Gemesis is not trying to hide the fact that these stones are created, and that it's marketing them to a different class of buyer. Yet the company's owner admits he's going after some of the same market. "Right now, we only threaten the way De Beers wants the consumer to think of a diamond," Clarke said in the Wired article, adding that his current monthly output does not even equal that of a small mine.
"But imagine what happens when we fill this warehouse and then the one next door," he continues. "Then we'll have a proper diamond mine."
To date, Gemesis is able to turn graphite (a form of carbon) into yellow diamonds only. Blue diamonds, which take longer to grow, are still in the research stage and could be offered next year. The company hopes to capitalize on a growing demand for colored diamonds.
In an Internet poll promoted to viewers of CNBC, 71 percent of respondents said they would buy a synthetic diamond if it looked like the real thing and cost less.
Do these new synthetic diamonds pass muster? According to Wired, even gemologists will be hard-pressed to tell the Gemesis product from a rare yellow diamond found in nature. One Belgian gem trader was said to have mistaken the Gemesis-created stone for the real thing.
However, the Virgin Islands' Mohanani, who made a trip to Sarasota last week to see for himself, was not so impressed with this new "cultured diamond," as Gemesis is calling its manufactured stone.
"It was almost too perfect," said Mohanani, who manages Chalet D'Or Jewelers on St. Thomas. "Its yellow was too intense. It was so fancy a yellow that it's like buying citrine, " a quartz-based gemstone.
Mohanani said he came away disappointed from his visit with a Gemesis representative. "Unless they manufacture other colors and are able to produce stones over 1½ carats, I don't think jewelers here will want to get involved," he said. He also said the prices Gemesis is asking for its manufactured diamonds, more than $3,000 a carat, are too steep.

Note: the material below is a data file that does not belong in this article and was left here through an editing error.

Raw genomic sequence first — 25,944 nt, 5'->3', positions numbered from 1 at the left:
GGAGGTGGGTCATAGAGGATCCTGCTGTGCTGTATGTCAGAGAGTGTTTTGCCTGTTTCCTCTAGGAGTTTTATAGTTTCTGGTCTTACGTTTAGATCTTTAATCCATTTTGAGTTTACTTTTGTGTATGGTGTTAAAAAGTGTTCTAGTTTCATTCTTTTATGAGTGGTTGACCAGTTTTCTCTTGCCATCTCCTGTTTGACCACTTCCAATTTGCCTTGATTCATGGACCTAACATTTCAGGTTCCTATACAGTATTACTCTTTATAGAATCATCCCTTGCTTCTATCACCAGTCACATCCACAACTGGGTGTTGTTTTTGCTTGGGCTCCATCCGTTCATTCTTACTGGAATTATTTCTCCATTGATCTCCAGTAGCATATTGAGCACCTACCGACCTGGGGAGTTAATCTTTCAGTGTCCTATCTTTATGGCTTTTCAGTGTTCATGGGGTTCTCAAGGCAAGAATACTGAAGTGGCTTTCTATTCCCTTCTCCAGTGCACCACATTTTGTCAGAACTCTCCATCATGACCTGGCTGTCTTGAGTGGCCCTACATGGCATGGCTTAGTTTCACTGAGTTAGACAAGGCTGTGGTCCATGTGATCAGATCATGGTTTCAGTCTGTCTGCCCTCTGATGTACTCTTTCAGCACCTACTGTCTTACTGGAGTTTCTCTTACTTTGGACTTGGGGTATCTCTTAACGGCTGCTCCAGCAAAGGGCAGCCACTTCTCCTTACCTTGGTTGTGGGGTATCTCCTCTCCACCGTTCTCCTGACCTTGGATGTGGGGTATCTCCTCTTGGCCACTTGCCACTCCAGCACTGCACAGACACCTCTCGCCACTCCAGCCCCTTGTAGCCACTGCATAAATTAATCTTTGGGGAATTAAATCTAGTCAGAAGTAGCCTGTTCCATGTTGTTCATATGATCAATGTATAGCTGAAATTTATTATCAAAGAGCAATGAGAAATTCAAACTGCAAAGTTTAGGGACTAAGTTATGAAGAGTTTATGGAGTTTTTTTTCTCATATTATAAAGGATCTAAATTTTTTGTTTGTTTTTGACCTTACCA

Others in the jewelry business locally were largely in agreement.
A jeweler at H. Stern who did not want to be identified said his store would "never carry anything but real diamonds."
A manager at Diamonds International, who also wanted to remain anonymous, said the store also would not carry synthetic diamonds. "Our customers don't want any man-made stones," he said. He also said a diamond-testing machine could detect a "fake" diamond.
A test-proof synthetic stone?
It is true that a sophisticated diamond tester in a gem laboratory can identify a Gemesis diamond as manufactured — by detecting the presence of nickel, one of the ingredients in the metal solvent used in the heat process.
But the second company that is manufacturing diamonds is reportedly creating a gem that cannot be distinguished from the real thing, even with a testing machine.
Apollo Diamond, based in Boston, recently received a patent to create artificial diamonds through a chemical vapor process. The company anticipates using these synthetic diamonds as a new form of semiconductor for faster microchips, but it plans on selling the stones in the jewelry market as well.
According to the company's Web site, "Apollo Diamond produc
es 100 percent diamond gemstones that match or exceed the purity and beauty of the finest naturally mined diamond gemstones in the world."
Mohanani sees the Gemological Institute of America stepping into the fray.
"I think you'll have more people asking for GIA-certified diamonds," he said, adding that the institute is working to develop a better system for verifying natural diamonds.
So far, though, very few gemstones are sent for testing by the GIA, and then only the larger stones. But diamonds less than a fifth of a carat make up a significant portion of the market, and most buyers will not know their origin.
Ironically, it may not matter if the new artificial diamonds look and feel like natural ones. Whether there is a retail market in the jewelry trade for diamonds produced artificially will be irrelevant if their manufacturers fail to convince wholesale suppliers to buy them.
The mystique of diamonds has been bred into the culture of societies since 400 B.C., when people of India were captivated by the magic of their fire and the brilliance of their sparkle. In the 20th century, those who profited from diamonds exploited their natural allure, and in the 21st century, there is little sign of that changing.
Mohanani acknowledged that "there are some customers out there who do not want to buy 'conflict' stones," a reference to the exploitation and violence connected with mined diamonds. But even so, he added, "most want the real thing."